So, I sent Mary as a counselor for the girls apprentices camp, since she is a hairdresser and has a few apprentices herself. Although the majority of the counselors that come to camp are those who fall into the fonctionnaire category, Mary really flourished in the training and in the role as counselor. Her French level may have been less than everyone else’s and she never had any experience animating sessions, but her capacity was built enormously. She learned how to plan a session, how to research information, how to animate a session, and how to ask follow up questions. Since returning from camp, an APCD (Associate Peace Corps Director) came to Zafi to check out the house for the new volunteer, which happens to be in the same compound as Mary’s house and salon; apparently Mary was singing songs from camp and was overflowing with joy of her experience at Camp UNITE. I was still at camp (as organizer, I’m there for all 6 weeks, which are in 3 week chunks) and when the APCD stopped by to meet with us, she told me all about her encounter with Mary and cited it as a sign of a successful camp. Now, Mary and I will be working on key sessions that she can present to girls at her church and to her apprentices, as well as a schedule of different activities to continue past my depart. She saw how her daughters were changed by camp, received support from her husband who’s a past UNITE counselor, and is now capable, informed, and experienced enough to make her own waves in the community.
Something that I really like about these two examples of Paul and Mary is that they both would do this work without being paid. They would do this work because they feel passionately about what they have to teach and they have a desire to change their environments. One of the main road blocks I encounter when working with fonctionnaires is that they want to be paid, that their motivation to do anything is money, which is very frustrating. They point out that I’m paid for what I’m doing and that no one will do anything without being paid. Unfortunately, by stating that mentality as a truth, it become a self-fulfilling prophecy and it becomes increasingly more difficult to find people who will want to work with me on a small project without asking for money. I’m sure if I offered money to any and all who I wanted to work with on say, house visits of those with moringa trees in their yard, then the plan would have already happened, as opposed to my constant search for someone who will actually take it seriously and show up at all. Yes, Paul is being paid for his work with ATBEF, but this is after many years of doing things out of the goodness of his heart and with no money in hand. Yes, Mary was paid a sum for being a counselor at UNITE, but now she is doing these information sharing sessions without thought of being paid. Togo needs more of these people.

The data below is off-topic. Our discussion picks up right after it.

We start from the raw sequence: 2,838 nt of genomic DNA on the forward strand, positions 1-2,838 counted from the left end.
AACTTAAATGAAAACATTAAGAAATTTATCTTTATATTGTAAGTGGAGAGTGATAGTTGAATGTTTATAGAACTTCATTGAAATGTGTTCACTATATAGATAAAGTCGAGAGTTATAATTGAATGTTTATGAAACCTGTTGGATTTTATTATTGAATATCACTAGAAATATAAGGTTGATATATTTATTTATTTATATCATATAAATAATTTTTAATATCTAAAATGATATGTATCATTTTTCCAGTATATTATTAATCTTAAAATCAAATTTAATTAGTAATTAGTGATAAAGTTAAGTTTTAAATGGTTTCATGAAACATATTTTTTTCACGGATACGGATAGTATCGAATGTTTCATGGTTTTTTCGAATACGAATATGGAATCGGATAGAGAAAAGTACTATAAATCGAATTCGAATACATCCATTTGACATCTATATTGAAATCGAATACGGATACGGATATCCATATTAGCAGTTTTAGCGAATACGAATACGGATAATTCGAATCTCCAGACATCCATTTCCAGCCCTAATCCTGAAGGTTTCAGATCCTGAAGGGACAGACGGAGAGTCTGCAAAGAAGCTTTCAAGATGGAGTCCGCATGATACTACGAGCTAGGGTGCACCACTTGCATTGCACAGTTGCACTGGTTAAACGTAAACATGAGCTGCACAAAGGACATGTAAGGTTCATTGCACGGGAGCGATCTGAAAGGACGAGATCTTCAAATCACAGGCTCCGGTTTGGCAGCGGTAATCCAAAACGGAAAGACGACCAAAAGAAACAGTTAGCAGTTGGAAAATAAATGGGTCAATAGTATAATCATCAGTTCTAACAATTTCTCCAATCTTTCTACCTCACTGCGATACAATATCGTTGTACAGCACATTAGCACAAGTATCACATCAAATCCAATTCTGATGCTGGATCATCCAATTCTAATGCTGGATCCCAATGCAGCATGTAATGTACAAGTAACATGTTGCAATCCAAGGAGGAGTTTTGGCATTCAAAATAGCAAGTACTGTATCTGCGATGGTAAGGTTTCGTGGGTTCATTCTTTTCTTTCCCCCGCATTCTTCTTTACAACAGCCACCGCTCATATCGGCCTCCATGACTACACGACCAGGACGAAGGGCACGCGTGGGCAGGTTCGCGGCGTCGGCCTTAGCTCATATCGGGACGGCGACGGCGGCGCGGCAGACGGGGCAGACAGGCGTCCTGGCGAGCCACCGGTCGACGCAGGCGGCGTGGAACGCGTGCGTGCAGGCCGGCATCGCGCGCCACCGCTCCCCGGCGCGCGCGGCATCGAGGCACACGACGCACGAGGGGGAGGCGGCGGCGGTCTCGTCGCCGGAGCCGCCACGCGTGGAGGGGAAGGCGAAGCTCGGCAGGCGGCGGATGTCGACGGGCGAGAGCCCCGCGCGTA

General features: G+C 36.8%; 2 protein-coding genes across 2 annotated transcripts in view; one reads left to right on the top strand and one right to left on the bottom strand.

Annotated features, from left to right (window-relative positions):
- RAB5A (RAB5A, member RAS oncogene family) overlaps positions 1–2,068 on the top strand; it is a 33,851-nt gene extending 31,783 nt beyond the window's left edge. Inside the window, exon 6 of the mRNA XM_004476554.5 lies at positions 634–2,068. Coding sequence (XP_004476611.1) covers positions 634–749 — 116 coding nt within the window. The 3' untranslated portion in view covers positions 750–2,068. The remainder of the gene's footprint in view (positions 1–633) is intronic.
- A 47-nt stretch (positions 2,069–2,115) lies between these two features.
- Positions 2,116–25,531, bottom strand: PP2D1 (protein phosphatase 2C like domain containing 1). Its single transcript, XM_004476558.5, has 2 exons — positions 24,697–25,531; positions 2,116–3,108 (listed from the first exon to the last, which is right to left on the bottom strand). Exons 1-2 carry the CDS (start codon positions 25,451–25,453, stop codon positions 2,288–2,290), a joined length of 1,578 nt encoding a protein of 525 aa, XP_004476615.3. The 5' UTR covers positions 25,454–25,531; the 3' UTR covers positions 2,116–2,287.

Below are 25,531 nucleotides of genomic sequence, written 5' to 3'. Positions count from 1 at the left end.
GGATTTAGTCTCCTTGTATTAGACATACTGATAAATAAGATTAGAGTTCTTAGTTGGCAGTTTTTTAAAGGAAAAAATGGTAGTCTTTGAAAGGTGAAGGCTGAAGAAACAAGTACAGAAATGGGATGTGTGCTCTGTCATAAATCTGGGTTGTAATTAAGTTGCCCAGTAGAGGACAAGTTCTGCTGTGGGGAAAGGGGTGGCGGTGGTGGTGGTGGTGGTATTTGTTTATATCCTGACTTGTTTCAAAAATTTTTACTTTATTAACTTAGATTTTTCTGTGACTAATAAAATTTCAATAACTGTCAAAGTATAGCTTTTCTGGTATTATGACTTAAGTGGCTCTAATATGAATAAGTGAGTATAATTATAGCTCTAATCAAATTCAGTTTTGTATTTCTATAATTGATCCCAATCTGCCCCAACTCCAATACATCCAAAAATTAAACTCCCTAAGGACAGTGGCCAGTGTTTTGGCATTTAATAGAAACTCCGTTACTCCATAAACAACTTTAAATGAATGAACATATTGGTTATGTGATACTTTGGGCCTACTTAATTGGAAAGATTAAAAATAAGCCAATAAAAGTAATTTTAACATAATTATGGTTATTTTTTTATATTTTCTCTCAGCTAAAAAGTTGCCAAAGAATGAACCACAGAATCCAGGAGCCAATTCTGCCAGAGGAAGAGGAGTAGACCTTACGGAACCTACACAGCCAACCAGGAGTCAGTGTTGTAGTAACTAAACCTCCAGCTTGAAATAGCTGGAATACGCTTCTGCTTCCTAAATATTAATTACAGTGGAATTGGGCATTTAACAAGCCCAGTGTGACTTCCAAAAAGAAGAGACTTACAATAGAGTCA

________________________________________________________________________


Still on the changes note: I am closing out my service in 6 weeks (!!!) and will be replaced by a volunteer in the English and Gender Education sector. Talk about crazy talk. My brain is a whirlwind when I think about how her service is starting in Zafi and mine is ending. When she came to visit, many people told her that they were going to cry when I left and that she had big shoes to fill, and no one called her Yovo. I had to go discreetly cry tears of pride for my village/ sadness for leaving it all. I will be spending my last 6 weeks working on building Camp UNITE’s media presence, visiting a few places I haven’t been to, hanging out in Zafi, and saying bye to friends. I’m going to have a huge party in village before I leave and everyone’s invited! 

Saturday, June 22, 2013

Let's Go to the Mall? (or insert any Clueless quote here)


When I moved to Knoxville, TN from Houston, TX at age 15, there were 3 things I hated about the town: there was only one Starbucks (in Houston, we had the infamous 2 Starbucks across the street from each other), there wasn’t an Urban Outfitters (where I exclusively bought all my clothes), and the mall was only one story (Houston’s Galleria has like 4 levels, a Neimann Marcus, a Saks 5th Avenue, etc). As I went through my high school years, I spent a lot of time at West Town Mall in Knoxville - hanging out, going to the movies, working at Marble Slab, etc. I still thought it was dinky and small, and as time wore on, I started to hate the mall. I would try to go on off days (Tuesdays) and sneak in certain entrances so that I wouldn’t have to go by the loud obnoxious stores or the stall people trying to sell me fancy sea salt hand scrubs. Even if Sephora did open in West Town, the mall became this fluorescent-lit time warp that left my mind fuzzy for the rest of the day.